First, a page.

The results of a laboratory study of the phenomenon forming the basis of the invention can be summarized as follows.
Utilizing a Hollow Fiber Artificial Kidney (HFAK), the dialyzing properties of steady flow and physiologic pulsatile flow were compared in a laboratory setting. Steady flow was supplied by a Sarns 3500 Roller Pump and pulsatile flow by a University of Texas S 83 pulsatile flow pump, an externally valved, pre-load sensitive, displacement pump which produces physiologic wave form and stroke volume. Dialysate consisted of tap water and blood simulation consisted of physiologic saline solution containing a small molecular weight compound, urea, 2 mg/ml; a medium weight molecule, Nutra-Sweet®, 2 mg/ml and a heavy molecule, vitamin B12, 0.8 mg/ml. Flow rate with each pump was 200 ml/minute, pressures were physiologic and duration of dialysis was 120 minutes. Pumping rate of the pulsatile pump was 50 per minute. The results indicate a significantly more rapid clearance for all solutes with the pulsatile flow pump, the results being dramatic, fourfold, with the lighter molecules, urea.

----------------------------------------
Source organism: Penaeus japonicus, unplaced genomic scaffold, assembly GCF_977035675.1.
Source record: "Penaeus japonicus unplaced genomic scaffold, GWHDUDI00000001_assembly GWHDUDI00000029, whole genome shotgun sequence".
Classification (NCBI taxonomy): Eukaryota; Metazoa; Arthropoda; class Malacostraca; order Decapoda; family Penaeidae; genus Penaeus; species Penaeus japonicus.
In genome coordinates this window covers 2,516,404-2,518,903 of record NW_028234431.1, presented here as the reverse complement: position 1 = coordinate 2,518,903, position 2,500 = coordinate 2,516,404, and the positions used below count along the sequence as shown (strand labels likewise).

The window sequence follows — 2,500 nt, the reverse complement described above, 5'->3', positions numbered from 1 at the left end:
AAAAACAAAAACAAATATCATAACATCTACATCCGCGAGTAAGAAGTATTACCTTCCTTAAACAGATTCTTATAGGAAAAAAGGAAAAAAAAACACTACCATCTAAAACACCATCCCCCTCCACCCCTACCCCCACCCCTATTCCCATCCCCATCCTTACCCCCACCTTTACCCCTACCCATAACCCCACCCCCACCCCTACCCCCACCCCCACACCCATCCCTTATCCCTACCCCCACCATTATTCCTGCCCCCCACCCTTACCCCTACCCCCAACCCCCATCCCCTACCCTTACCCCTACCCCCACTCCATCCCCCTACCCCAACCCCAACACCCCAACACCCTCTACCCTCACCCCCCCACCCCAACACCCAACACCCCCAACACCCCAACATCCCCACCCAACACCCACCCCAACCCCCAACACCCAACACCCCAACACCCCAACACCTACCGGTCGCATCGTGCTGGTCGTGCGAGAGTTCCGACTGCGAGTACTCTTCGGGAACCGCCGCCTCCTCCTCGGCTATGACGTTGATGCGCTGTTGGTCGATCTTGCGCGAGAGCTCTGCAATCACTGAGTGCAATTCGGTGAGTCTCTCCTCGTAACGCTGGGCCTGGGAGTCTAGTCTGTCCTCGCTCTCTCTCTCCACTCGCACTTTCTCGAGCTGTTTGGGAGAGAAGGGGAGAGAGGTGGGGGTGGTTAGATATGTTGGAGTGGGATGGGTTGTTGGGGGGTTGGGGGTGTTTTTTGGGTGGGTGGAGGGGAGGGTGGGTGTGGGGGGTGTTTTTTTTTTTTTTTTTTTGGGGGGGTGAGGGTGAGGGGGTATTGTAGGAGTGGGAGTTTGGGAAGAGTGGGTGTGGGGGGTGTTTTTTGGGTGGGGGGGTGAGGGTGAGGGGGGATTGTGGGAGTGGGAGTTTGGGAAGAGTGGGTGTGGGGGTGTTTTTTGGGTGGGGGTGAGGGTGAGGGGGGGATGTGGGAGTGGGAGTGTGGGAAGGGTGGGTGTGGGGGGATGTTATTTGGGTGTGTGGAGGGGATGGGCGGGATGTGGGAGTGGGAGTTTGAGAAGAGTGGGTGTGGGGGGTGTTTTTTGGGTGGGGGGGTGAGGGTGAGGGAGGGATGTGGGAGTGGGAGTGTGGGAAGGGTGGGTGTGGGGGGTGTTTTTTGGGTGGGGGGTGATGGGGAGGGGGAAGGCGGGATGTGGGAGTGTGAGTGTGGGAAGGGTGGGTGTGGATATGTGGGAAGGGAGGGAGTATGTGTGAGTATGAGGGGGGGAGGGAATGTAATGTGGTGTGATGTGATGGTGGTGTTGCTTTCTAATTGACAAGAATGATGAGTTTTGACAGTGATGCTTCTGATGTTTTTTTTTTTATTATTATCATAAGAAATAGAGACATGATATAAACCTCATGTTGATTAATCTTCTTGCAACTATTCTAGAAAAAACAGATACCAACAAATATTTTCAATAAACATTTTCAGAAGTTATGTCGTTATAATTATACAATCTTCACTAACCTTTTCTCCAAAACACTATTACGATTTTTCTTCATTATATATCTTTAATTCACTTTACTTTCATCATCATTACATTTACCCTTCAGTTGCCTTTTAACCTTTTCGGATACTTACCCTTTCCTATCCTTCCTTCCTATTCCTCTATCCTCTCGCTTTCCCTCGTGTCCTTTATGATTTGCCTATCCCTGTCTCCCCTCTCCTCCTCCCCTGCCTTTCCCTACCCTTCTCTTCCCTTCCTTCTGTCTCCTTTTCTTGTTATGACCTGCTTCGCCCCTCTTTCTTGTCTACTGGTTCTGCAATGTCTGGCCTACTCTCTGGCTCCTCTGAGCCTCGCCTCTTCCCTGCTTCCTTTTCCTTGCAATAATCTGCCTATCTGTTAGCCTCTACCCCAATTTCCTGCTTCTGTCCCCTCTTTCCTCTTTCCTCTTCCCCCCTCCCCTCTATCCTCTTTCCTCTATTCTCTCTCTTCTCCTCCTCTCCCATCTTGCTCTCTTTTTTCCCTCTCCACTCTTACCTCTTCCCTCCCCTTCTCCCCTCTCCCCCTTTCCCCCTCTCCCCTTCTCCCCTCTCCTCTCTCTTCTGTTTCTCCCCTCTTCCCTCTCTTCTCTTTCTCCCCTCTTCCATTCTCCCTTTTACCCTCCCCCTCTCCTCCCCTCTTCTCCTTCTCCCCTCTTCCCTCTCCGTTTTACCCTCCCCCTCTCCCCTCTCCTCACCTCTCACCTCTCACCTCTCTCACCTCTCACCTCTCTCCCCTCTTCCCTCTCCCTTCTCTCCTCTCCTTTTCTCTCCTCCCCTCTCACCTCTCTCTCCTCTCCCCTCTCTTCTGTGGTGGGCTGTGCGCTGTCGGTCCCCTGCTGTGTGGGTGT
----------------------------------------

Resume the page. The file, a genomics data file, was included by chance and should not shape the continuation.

The significant advantages of the invention over the prior art should be apparent to those skilled in the art.
It is to be understood that the form of the invention herewith shown and described is to be taken as a preferred example of the same, and that various changes in the shape, size and arrangement of parts may be resorted to, without departing from the spirit of the invention or scope of the subjoined claims.